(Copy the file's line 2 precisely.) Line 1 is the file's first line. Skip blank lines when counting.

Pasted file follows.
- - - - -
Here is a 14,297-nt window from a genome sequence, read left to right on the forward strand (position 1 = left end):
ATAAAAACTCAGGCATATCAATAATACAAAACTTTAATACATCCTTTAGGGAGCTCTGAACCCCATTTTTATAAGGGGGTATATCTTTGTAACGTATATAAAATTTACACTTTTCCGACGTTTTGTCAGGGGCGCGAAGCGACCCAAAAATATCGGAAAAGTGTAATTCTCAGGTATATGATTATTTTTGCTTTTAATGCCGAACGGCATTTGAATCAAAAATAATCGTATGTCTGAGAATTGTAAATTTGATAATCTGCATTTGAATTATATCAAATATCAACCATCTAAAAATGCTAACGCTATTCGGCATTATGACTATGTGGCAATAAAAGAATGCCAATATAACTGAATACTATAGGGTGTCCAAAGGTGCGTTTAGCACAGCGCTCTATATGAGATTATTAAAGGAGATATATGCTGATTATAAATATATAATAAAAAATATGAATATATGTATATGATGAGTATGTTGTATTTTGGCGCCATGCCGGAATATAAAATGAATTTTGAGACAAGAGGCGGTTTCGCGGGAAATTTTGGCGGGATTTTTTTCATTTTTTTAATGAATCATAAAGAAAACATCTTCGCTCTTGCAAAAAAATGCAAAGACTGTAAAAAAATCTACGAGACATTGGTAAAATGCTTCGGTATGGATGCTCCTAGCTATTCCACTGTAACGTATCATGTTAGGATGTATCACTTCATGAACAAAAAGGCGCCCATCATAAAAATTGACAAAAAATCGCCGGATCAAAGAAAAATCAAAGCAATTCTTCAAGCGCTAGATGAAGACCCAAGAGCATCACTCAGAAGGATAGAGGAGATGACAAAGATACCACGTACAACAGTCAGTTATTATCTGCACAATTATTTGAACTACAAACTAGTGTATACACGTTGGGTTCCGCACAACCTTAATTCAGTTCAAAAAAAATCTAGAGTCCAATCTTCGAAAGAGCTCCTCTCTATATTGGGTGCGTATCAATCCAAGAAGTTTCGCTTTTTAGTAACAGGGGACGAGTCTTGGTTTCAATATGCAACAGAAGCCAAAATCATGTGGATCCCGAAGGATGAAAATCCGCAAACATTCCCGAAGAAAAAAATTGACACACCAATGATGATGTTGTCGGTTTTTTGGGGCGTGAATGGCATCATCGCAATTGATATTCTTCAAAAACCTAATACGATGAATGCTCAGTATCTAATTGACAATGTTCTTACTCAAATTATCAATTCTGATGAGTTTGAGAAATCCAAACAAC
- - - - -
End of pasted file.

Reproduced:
ATAAAAACTCAGGCATATCAATAATACAAAACTTTAATACATCCTTTAGGGAGCTCTGAACCCCATTTTTATAAGGGGGTATATCTTTGTAACGTATATAAAATTTACACTTTTCCGACGTTTTGTCAGGGGCGCGAAGCGACCCAAAAATATCGGAAAAGTGTAATTCTCAGGTATATGATTATTTTTGCTTTTAATGCCGAACGGCATTTGAATCAAAAATAATCGTATGTCTGAGAATTGTAAATTTGATAATCTGCATTTGAATTATATCAAATATCAACCATCTAAAAATGCTAACGCTATTCGGCATTATGACTATGTGGCAATAAAAGAATGCCAATATAACTGAATACTATAGGGTGTCCAAAGGTGCGTTTAGCACAGCGCTCTATATGAGATTATTAAAGGAGATATATGCTGATTATAAATATATAATAAAAAATATGAATATATGTATATGATGAGTATGTTGTATTTTGGCGCCATGCCGGAATATAAAATGAATTTTGAGACAAGAGGCGGTTTCGCGGGAAATTTTGGCGGGATTTTTTTCATTTTTTTAATGAATCATAAAGAAAACATCTTCGCTCTTGCAAAAAAATGCAAAGACTGTAAAAAAATCTACGAGACATTGGTAAAATGCTTCGGTATGGATGCTCCTAGCTATTCCACTGTAACGTATCATGTTAGGATGTATCACTTCATGAACAAAAAGGCGCCCATCATAAAAATTGACAAAAAATCGCCGGATCAAAGAAAAATCAAAGCAATTCTTCAAGCGCTAGATGAAGACCCAAGAGCATCACTCAGAAGGATAGAGGAGATGACAAAGATACCACGTACAACAGTCAGTTATTATCTGCACAATTATTTGAACTACAAACTAGTGTATACACGTTGGGTTCCGCACAACCTTAATTCAGTTCAAAAAAAATCTAGAGTCCAATCTTCGAAAGAGCTCCTCTCTATATTGGGTGCGTATCAATCCAAGAAGTTTCGCTTTTTAGTAACAGGGGACGAGTCTTGGTTTCAATATGCAACAGAAGCCAAAATCATGTGGATCCCGAAGGATGAAAATCCGCAAACATTCCCGAAGAAAAAAATTGACACACCAATGATGATGTTGTCGGTTTTTTGGGGCGTGAATGGCATCATCGCAATTGATATTCTTCAAAAACCTAATACGATGAATGCTCAGTATCTAATTGACAATGTTCTTACTCAAATTATCAATTCTGATGAGTTTGAGAAATCCAAACAAC